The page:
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Six alleged cow smugglers held for killing 3 people in Meghalaya village

A village headman and two others were killed after a group of suspected cow smugglers attacked them near the Bangladesh border on Saturday.

india Updated: Jul 09, 2018 23:14 IST
David Laitphlang
David Laitphlang
Hindustan Times, Shillong
Cow smugglers,Meghalaya,Bangladesh border
The incident brings focus back on cattle smuggling in Meghalaya, where selling beef is legally allowed as against most of mainland India.(AFP/Getty Images/Representative image)

Police has arrested six alleged cattle smugglers for killing three people in a remote Meghalaya village in West Jaintia Hills district close to Bangladesh border said to be a key route for smuggling of cattle into the neighbouring country.

Police said the victims, which includes a village headman were returning to their village Amlanai and were accosted midway at Trangblang and assaulted with lethal weapons on July 6. The incident came to light only on Sunday night.

“We have seized blood-stained clothes from the accused persons and have sent them for forensic tests to confirm their guilt,” West Jaintia Hills district SP Vivek Syiem told HT over the phone from Jowai, the district headquarters. “We will not spare them, they will be dealt as per the law,” he assured.

Village headman Thomlin Surong, village secretary Hamboi Langshiang and another village member Shan Khongiong were killed on the spot while the three critically injured were admitted at Jowai Civil Hospital, Syiem said.

The six suspects in the crime are George Manner, Ross Manner, Lasawki Manner, William Carey Manner, Namdi Manner and Khamtilang Myrlia. They are presently in police custody.

According to local villagers, the reasons behind the cold-blooded murders go back a few days, when George Manner, was apprehended by the headman and other residents for trespassing through the village with cattle meant to be smuggled into Bangladesh.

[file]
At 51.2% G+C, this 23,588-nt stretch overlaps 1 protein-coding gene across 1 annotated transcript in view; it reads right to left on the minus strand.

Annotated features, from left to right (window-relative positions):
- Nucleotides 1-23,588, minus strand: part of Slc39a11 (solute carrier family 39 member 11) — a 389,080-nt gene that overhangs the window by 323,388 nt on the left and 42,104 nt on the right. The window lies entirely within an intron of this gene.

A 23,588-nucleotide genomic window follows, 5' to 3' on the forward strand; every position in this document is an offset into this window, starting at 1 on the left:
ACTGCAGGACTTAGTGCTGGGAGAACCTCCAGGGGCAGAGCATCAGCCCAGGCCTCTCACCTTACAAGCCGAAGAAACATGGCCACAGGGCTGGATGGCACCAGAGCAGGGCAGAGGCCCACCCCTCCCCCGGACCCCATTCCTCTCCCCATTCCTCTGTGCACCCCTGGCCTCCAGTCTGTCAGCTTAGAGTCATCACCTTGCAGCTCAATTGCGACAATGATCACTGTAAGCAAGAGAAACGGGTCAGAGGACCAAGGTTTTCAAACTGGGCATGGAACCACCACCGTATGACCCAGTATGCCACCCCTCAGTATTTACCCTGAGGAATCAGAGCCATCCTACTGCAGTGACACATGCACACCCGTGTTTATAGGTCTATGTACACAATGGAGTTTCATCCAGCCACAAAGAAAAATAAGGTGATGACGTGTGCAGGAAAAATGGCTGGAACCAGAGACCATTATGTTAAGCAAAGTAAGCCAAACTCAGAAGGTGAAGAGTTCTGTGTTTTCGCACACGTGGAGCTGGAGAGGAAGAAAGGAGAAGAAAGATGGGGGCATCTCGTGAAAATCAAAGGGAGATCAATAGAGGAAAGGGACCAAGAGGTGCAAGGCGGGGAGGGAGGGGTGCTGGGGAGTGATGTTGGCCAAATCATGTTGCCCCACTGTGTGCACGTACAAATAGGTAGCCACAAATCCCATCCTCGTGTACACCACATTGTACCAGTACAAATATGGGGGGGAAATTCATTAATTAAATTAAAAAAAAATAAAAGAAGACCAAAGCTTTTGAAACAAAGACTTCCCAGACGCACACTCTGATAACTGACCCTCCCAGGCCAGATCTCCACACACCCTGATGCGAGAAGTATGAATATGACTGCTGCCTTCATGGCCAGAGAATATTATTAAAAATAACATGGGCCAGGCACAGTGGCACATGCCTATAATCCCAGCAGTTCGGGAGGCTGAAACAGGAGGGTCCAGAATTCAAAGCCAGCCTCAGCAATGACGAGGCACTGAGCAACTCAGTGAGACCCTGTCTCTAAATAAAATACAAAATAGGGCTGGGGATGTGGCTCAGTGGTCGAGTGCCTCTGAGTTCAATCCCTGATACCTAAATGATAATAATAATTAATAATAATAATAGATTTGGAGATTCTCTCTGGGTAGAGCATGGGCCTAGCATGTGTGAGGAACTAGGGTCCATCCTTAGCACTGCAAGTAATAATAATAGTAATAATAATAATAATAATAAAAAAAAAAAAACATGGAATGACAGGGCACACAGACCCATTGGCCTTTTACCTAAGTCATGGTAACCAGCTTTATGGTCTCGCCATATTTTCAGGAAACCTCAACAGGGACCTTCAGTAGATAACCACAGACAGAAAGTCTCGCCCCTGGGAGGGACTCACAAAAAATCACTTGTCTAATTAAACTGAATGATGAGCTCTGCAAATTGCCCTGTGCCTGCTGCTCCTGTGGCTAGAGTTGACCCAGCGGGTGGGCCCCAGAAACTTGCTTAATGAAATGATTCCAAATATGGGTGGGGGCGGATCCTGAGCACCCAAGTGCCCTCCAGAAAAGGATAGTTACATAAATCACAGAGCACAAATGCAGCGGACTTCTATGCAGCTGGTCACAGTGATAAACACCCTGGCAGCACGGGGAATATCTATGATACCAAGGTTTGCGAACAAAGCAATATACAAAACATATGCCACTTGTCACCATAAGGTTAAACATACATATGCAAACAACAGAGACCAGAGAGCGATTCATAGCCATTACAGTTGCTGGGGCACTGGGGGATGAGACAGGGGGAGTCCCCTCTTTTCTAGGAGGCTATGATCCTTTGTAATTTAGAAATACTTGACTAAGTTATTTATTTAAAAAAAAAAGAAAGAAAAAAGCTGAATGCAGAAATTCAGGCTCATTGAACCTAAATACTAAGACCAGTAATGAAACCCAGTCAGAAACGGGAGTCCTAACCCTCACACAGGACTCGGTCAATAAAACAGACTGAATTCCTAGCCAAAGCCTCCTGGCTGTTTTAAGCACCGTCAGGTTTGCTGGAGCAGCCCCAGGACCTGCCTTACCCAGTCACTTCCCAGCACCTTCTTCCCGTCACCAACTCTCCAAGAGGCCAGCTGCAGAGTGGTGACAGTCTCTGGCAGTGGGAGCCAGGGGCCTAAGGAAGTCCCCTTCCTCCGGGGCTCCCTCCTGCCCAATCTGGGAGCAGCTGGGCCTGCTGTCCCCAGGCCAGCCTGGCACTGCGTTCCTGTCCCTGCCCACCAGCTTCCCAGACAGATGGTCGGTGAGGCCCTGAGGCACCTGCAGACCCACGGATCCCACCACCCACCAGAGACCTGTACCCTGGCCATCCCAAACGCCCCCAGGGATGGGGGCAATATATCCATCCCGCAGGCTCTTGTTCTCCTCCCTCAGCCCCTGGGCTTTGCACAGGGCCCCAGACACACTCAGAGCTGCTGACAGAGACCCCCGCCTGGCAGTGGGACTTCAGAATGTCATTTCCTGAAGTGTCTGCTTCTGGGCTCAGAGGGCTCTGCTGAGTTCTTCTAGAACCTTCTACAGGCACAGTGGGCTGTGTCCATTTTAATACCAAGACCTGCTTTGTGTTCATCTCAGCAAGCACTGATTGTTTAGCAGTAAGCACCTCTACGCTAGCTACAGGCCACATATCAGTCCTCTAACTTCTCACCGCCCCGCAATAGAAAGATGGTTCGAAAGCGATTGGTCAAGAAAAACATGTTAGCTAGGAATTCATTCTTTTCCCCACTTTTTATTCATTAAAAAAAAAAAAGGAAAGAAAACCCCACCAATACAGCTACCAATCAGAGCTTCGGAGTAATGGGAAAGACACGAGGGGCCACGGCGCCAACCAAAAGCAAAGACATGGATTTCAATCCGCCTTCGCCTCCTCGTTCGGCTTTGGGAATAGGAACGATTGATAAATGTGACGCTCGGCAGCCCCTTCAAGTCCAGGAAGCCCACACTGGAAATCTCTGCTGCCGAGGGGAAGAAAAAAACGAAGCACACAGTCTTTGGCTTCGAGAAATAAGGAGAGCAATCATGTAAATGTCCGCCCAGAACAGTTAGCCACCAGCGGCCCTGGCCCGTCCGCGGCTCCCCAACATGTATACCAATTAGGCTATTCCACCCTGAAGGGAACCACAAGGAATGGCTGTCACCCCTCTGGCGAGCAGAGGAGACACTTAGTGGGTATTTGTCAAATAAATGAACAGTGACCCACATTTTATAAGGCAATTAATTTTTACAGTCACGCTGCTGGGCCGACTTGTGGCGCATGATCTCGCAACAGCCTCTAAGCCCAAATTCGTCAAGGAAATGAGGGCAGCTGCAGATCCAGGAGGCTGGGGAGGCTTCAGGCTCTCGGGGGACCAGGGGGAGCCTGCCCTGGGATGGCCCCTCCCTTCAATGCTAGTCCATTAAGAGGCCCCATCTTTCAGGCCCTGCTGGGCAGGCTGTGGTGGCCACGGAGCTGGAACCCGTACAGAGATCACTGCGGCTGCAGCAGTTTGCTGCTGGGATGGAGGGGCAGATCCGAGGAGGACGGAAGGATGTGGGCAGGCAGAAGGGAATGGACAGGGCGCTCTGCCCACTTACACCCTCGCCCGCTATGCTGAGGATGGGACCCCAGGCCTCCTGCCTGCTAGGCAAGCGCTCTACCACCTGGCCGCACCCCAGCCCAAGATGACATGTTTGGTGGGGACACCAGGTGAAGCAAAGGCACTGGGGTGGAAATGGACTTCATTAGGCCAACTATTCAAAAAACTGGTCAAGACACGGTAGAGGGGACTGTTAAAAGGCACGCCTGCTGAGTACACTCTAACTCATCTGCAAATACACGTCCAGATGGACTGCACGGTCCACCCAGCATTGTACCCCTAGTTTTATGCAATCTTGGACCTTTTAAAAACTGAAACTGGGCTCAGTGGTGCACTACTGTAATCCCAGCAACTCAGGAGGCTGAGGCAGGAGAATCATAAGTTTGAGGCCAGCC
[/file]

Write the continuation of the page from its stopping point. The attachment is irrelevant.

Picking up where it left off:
Manner was allegedly assaulted by the villagers but was rescued by police. An FIR was filed against the village headman and others on July 4. Apart from this incident, the villagers also said that land could also be a reason for the killings, as the Manner clan claims ownership of the Amlanai villagers’ land and a court case is ongoing regarding the community forest around the village.

The incident brings focus back on cattle smuggling in Meghalaya, where selling beef is legally allowed as against most of mainland India.

Security officials said cattle smuggling was a major source of income for several clans in the state driven by higher beef price in Bangladesh than in Meghalaya. A full-grown cow in Meghalaya could cost around Rs 30,000, but during the festive season a cow could fetch more than 3.5 times of the local price, an official said.

The Border Security Force (BSF) had seized more than 10,300 heads of cattle in 2017. However, the number fell to 2,500 in the first six months of this year. Close to 90% of the cattle was seized from East Khasi Hills and West Jaintia Hills, according to data provided by the BSF. L Mohanti, BSF Inspector General of the Meghalaya frontier, says that demand for beef, and correspondingly the smuggling of cattle, increases during the holy month of Ramadan.

The lure of these illegal profits is having negative consequences in Meghalaya, with Generous Warlarpih, the Vice-President of the Khasi Jaintia Butchers’ Welfare Association, telling HT that “if not for this illegal activity, the price of beef here would be the same as pork and chicken, that is around Rs 240-250 per kilo,” instead of the current Rs 300. He also warned that the cost could hit Rs 400 per kilo unless there is government intervention to curb smuggling.

The police, however, said there were some incidents of clashes between locals and cow smugglers but this was the first major incident of killings by so-called cow smugglers.

First Published: Jul 09, 2018 23:14 IST